Part 1: Where is Your Perspective Point?

posts on beach

“My destination is no longer a place, rather a new way of seeing.”

~ Marcel Proust

I’ve been thinking a lot about this. Quite a few years ago in meditation I asked a question regarding all the arguments and disagreements in this world that lead to much confusion, anger, judgment and sometimes even war. In response to my question, I received a graphic, literally including visuals, that explained why this happens.

It is so simple once you get it; I was stunned. After seeing and hearing this, I immediately stopped the judgmental thoughts about others that had plagued me my entire life. In one fell swoop, I saw why; I understood and suddenly I was flooded with compassion for all of us … absolutely everyone. I have not been the same person since that day, thankfully.

To sum it up in a tidy little package, I could say that our perspective is the sum total of all our life experiences (our exposure to the world and life, with all that brings) and is amplified by what we have learned and understood, and how we have interpreted or assigned meaning to events, situations or circumstances. The other ingredient that goes into the mix is what we brought with us into this life when we were B’earthed … born on earth in a human body. 

I know that may sound a little weird to you, but I’m also certain that you know what I mean. We have all seen children who were “wise beyond their years.” They had not been exposed to, nor did they inherit tendencies from their parents that are undeniably present in them. Sometimes they have inexplicable skills or maybe memories that are verifiable from a past life. We all arrive here as unique little beings and then we build on that. As a result, it turns out that no two people have exactly the same perspective on all topics, nor can they. Every being merges with the sum total of their experiences to form their perspective at any given moment. To top it off, our perspective is influenced every single day by new experiences, new information, new learning. All this is integrated through the lens of emotional responses, the lens of cognitive understanding, through the heart (love and compassion), or a unique combination of all of these. Variety is the flavor of the day … times almost eight billion people!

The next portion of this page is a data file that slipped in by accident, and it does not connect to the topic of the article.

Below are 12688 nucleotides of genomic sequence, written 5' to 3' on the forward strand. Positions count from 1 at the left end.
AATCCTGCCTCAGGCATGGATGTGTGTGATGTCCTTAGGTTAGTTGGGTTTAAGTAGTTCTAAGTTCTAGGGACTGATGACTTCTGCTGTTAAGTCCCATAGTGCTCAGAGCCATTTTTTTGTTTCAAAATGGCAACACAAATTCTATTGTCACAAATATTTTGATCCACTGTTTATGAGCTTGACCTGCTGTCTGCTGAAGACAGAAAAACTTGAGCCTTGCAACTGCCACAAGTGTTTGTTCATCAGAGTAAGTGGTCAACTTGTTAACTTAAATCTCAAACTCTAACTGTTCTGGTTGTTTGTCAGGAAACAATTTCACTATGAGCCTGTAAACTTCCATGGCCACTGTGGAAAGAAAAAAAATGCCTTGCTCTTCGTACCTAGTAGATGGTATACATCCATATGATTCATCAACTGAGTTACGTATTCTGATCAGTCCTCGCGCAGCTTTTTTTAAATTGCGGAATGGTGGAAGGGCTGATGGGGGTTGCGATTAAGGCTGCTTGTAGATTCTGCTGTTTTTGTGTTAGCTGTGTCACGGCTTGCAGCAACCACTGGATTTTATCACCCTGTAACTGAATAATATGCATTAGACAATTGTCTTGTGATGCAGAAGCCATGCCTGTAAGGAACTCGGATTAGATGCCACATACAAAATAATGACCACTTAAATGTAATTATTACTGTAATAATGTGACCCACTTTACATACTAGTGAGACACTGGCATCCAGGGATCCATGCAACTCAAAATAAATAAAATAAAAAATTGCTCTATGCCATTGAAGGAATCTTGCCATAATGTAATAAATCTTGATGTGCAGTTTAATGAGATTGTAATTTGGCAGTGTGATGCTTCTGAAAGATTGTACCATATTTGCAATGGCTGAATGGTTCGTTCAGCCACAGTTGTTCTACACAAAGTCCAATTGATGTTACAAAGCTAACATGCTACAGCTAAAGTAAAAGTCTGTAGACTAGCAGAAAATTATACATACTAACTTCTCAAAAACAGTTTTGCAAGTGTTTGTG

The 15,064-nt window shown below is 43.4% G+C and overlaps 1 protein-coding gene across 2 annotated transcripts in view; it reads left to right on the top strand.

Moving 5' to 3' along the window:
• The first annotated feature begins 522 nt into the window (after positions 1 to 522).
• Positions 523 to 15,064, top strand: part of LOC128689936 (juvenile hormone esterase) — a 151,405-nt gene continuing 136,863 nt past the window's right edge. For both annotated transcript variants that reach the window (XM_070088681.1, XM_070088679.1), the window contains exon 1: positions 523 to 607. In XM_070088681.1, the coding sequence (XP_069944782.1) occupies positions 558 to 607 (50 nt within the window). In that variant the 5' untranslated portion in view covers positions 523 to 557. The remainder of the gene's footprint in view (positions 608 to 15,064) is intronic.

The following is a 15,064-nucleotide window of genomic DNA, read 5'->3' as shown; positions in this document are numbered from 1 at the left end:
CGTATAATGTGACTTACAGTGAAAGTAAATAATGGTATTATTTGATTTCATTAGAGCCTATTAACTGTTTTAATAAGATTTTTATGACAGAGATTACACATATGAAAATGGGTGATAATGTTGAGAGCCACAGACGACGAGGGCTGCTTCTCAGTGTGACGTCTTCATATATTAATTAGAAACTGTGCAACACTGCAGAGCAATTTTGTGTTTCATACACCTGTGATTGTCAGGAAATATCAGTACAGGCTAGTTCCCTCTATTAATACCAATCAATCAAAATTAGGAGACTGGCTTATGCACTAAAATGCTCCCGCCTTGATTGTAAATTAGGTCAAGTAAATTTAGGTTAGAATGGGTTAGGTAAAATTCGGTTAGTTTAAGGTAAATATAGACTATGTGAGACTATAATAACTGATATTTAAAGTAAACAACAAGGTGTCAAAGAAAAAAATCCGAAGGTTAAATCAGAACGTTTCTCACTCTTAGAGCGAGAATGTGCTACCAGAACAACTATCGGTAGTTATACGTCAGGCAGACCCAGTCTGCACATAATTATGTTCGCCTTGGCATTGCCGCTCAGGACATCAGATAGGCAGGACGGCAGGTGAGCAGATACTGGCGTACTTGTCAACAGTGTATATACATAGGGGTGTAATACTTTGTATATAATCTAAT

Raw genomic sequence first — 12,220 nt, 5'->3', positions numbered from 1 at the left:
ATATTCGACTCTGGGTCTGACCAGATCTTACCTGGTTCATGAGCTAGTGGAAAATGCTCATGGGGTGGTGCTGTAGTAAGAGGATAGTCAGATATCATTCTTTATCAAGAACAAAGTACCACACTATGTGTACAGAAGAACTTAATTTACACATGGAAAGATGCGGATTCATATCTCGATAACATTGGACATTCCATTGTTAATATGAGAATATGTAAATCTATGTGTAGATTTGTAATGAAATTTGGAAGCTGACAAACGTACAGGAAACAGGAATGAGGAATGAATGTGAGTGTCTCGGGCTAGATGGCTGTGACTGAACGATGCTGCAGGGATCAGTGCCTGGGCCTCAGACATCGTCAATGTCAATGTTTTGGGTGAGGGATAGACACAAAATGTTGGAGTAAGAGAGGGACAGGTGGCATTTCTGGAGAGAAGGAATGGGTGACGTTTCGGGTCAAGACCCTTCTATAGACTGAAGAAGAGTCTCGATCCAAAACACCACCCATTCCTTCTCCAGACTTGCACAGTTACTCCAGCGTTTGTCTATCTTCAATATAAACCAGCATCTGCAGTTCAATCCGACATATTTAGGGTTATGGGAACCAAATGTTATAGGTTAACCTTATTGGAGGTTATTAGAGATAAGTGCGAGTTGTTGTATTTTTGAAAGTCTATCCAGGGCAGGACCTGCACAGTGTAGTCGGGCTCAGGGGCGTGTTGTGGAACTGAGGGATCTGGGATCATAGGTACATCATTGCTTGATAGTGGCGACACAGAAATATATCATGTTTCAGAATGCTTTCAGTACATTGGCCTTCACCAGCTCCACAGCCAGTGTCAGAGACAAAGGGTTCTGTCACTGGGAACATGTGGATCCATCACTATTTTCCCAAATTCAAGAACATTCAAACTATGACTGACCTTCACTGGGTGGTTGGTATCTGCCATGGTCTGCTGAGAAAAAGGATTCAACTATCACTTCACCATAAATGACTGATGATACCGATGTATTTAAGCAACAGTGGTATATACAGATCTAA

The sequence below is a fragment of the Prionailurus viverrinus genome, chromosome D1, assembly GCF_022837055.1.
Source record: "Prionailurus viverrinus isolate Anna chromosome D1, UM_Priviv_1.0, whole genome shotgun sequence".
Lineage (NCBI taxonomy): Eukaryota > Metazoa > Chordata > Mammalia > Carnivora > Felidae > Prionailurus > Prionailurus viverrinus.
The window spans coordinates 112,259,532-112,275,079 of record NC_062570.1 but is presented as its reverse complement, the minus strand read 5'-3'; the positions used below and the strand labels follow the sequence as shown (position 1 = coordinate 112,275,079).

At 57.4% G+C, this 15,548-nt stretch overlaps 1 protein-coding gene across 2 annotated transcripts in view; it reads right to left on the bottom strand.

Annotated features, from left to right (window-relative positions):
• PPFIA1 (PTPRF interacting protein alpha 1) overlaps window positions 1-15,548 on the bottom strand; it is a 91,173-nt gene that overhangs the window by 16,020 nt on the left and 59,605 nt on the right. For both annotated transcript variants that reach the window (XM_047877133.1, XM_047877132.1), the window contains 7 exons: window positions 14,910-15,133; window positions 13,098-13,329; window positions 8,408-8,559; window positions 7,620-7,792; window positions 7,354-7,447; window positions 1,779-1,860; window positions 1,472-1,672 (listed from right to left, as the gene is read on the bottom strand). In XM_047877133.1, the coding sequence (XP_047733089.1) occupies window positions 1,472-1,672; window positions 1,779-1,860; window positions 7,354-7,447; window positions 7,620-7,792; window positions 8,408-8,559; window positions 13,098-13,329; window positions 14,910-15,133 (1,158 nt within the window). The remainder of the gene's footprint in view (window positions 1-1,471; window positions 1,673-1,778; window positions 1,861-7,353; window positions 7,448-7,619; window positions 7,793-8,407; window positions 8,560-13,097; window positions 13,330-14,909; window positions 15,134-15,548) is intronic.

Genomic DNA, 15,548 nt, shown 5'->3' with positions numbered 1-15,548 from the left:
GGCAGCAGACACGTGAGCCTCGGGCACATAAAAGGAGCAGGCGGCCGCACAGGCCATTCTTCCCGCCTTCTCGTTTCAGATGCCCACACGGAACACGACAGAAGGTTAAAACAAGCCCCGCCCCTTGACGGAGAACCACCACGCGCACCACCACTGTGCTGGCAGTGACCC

Allow me to, ahem … illustrate.     

illustration 1

Let’s say these triangles represent four different people. Each person’s triangle represents them and it holds everything they know and have experienced, including their interpretations and meaning they have assigned to it all.

Person A might be a child or someone with relatively little education and exposure to the world.

Person B has had more exposure and maybe more education than A.

Person C has had even broader exposure to life experiences and education than either A or B. Due to their broader baseline, it could be said that this person knows a little about a lot of topics.

Person D has focused deeper, either intentionally or just by coincidence of life circumstances, on just a few topics, creating less breadth of knowledge and understanding, but greater depth on the topics that are known.

Notice that we all start at the same base line, being human. The size and shape of our triangle is determined in part by our family, our culture, our experiences and education as well as the meaning we give to these things. 

illustration 2 

When these triangles or people do not touch or overlap, they have nothing in common except their baseline of humanness. But what happens if they overlap? Therein lies what they have in common … and all that white area is what is different about them. Can D understand the parts of C that are not shared? It’s not likely, as none of that has been part of D’s experience, exposure or education, and the reverse must also be true that C cannot understand the parts of D that are not shared. It gets more complex the more are people involved.

illustration 3


Can you see that if all you know is what’s inside your triangle, that you cannot possibly understand what is outside your triangle? Let’s apply the school metaphor. If you are in kindergarten, you cannot yet know what the college graduate knows …  and that’s okay. It’s just where you are right now. You have time and the ability to grow and expand … to move your point of view or perspective. In fact, it is one of our greatest privileges, to be able to choose our perspective point and do the work to get there! 

Certainly the large triangle, the college graduate in this example, can see that others have not yet had as much exposure to life or learning, and so they feel compassion and understanding for the smaller triangles, rather than judgment. They just don’t know yet; they cannot know yet. They are newer to this whole journey!